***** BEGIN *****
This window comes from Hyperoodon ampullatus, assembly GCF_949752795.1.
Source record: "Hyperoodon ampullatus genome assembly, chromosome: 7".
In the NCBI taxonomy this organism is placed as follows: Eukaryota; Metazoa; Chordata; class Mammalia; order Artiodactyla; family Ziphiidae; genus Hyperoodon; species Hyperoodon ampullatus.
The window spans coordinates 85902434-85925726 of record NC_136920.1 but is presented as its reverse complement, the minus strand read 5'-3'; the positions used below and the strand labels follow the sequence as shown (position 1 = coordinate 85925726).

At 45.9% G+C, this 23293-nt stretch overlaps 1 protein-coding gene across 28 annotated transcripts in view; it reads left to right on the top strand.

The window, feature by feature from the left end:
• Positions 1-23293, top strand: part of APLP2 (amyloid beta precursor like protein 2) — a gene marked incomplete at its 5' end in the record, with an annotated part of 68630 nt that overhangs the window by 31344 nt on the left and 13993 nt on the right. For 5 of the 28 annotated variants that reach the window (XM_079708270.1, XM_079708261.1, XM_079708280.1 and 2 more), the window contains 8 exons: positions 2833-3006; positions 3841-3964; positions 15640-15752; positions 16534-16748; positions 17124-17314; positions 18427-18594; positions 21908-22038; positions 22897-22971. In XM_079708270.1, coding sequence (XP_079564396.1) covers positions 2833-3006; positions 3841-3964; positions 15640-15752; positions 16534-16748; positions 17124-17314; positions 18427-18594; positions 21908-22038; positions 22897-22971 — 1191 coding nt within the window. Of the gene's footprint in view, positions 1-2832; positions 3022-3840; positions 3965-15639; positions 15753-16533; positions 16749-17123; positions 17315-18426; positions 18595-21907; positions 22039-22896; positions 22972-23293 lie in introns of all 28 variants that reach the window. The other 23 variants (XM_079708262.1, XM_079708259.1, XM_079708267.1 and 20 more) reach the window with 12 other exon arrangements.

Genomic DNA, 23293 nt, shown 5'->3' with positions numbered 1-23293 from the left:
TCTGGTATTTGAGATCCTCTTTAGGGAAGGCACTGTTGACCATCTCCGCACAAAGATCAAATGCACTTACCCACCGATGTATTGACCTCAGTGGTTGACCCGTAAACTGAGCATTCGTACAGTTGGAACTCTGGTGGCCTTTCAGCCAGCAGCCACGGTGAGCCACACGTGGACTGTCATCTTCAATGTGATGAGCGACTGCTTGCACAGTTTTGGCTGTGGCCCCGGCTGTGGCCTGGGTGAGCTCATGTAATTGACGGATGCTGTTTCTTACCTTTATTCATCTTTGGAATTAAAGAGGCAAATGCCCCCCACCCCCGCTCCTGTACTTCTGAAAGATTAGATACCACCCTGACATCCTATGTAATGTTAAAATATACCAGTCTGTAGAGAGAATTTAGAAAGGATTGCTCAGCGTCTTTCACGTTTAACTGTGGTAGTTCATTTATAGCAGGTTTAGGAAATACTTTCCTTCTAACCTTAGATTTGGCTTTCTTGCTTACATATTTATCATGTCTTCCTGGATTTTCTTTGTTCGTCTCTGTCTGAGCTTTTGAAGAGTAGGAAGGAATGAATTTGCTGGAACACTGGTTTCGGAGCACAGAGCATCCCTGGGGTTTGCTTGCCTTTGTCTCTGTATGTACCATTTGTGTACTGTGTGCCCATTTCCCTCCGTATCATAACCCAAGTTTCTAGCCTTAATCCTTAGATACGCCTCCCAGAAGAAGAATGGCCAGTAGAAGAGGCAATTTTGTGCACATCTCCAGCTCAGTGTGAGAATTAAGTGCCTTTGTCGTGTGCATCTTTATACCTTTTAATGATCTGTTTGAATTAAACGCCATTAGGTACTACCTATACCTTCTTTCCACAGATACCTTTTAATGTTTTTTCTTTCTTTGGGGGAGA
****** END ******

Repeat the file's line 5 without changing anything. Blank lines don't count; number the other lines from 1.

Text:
At 45.9% G+C, this 23293-nt stretch overlaps 1 protein-coding gene across 28 annotated transcripts in view; it reads left to right on the top strand.